The super-exploitation analysis is also related to another error in interpreting Marxism. Some people are so anxious to prove that “everything is socially caused,” “there is no such thing as human nature,” etc. that they seem to come close to denying that there are biological differences between men and women and that these have something to do with their different social roles. (For instance, all societies have a social division of labor based on women’s role as mother). It is true that these biological differences don’t inevitably cause oppression. But it is also important not to pretend that the capitalists invented the idea that there are any differences between men and women that have any significance for society.

(2) Tailism. The most important reason people tend to slip into the “super-exploitation” analysis is tailism. The discussion of super-exploitation keeps things on nice, safe ground when talking to workers, especially male workers. It’s relatively easy to win progressive men to seeing the need for unity against the boss and struggle for equality at work. An analysis which included a critique of the family would be harder to talk about: it would raise the issue of women’s need to struggle against men sometimes; it would mean probing into intimate and emotional issues that might scare people off. On the one hand we would be facing deeply-felt privatism–on the other we would be haunted by ultra “left” slogans of “radical feminists” and some Marxists, calling for smashing or abolishing families.

These are real problems, which will have to be dealt with sensitively in developing agitation and propaganda about women’s oppression. But they are issues that must be confronted. It would be a serious mistake to ignore them in order to make our agitational tasks less complicated in the short run.

(3) Downplaying “Women’s World.” There is also an element of unconscious male chauvinism in the “super-exploitation” analysis. This analysis says material reality is the world outside the home–the world that has traditionally been men’s. Women’s lives and women’s oppression are taken seriously to the extent that women participate in this traditionally male world. The really important role in which women are oppressed is the one they share with men–wage worker. The significance of the traditional “women’s world”–the home and family–is ignored or downplayed, even in an analysis of women’s oppression.

Elements of a Correct Analysis

If “super-exploitation” is not the key to understanding women’s oppression, what is? It is important to see women’s oppression as a total structure in which economic, historical and psychological factors all reinforce each other. The economic relationships create a context and set limits in which all the others operate. Traditions have been handed down for thousands of years. Early experiences in infancy and childhood shape the very core of our personalities according to certain conceptions of what it means to be female or male. The kinds of work expected from men and women differ greatly in a sexual division of labor affecting every area of life. Etc. etc.

Some Marxists have recognized the richness and complexity of this structure of sexism. Others have chosen to ignore many of its aspects. But in both the past and the present, most communists have maintained that if women could participate equally in work outside the home, all other aspects of sexism would more or less automatically be eliminated. The “super-exploitation” analysis implies that the main barrier to this change is capitalist discrimination in the workplace, due to the capitalists’ need for superprofits.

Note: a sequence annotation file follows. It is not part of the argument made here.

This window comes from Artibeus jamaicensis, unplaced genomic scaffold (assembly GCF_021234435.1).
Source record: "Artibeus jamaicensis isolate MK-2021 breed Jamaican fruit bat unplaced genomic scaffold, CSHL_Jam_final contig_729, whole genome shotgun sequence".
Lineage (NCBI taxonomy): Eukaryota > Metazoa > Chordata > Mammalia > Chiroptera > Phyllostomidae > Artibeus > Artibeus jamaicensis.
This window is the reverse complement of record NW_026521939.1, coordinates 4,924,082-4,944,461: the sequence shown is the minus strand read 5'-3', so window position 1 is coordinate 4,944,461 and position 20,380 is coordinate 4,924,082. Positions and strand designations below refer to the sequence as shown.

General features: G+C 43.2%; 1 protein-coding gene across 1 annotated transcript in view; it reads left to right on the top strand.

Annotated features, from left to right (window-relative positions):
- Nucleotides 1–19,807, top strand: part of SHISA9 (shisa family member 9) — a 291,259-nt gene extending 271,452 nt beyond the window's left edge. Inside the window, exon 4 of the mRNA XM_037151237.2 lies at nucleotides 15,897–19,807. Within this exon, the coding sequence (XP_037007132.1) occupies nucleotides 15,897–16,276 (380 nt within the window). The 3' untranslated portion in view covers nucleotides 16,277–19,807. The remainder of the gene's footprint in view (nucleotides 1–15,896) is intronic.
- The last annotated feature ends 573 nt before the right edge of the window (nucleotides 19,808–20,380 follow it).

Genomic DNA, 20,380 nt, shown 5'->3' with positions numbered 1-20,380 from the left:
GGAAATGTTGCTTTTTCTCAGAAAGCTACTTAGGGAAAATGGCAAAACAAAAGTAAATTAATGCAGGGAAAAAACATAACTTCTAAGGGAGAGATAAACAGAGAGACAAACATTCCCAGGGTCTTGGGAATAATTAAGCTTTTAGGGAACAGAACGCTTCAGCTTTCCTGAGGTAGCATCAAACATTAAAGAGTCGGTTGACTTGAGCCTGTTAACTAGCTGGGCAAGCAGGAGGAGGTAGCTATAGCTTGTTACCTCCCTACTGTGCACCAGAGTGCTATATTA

In this paper I will argue that no amount of struggle on the job, and no amount of anti-discrimination and affirmative action efforts, could possibly eliminate women’s oppression without simultaneous deliberate measures to radically change the structure of the family. Equal employment efforts, by themselves, can never even bring about equality on the job.

The Marxist method tells us that the basic material reality of what people do to survive ultimately determines the nature of any social structure. But super-exploitation on the job is not the only aspect of women’s material reality. There are at least three basic material realities in capitalist society that shape women’s lives, in a complicated and changing pattern: (1) reproduction and child rearing, (2) work in the home, and (3) work for wages. It is a mistake to pick out one of these as a key in the sense that all the rest of women’s situation automatically follows from it. But it is significant that it is women’s reproductive role which defines her difference from men. Their other work somehow has to be adapted to their role as mother or potential mothers– systems of reproduction and child rearing have to be taken into account whenever any society makes use of women’s labor in other areas. Of course, the social definition of the role of mother and arrangements for reproduction and child rearing vary greatly. These patterns must be compatible with the mode of production and level of economic development. The point is that women’s roles in reproduction and production are dialectically interrelated and it is this dialectic which forms the basic material reality of women’s role in society.

A full analysis of the material basis of women’s oppression must include, in addition to women’s wage work, the following elements:

(1) Reproduction. Engels’ Origin of the Family, Private Property and the State is the only work of classical Marxism that tries to explain a systematic theory of women’s oppression. In the introduction to that book Engels says: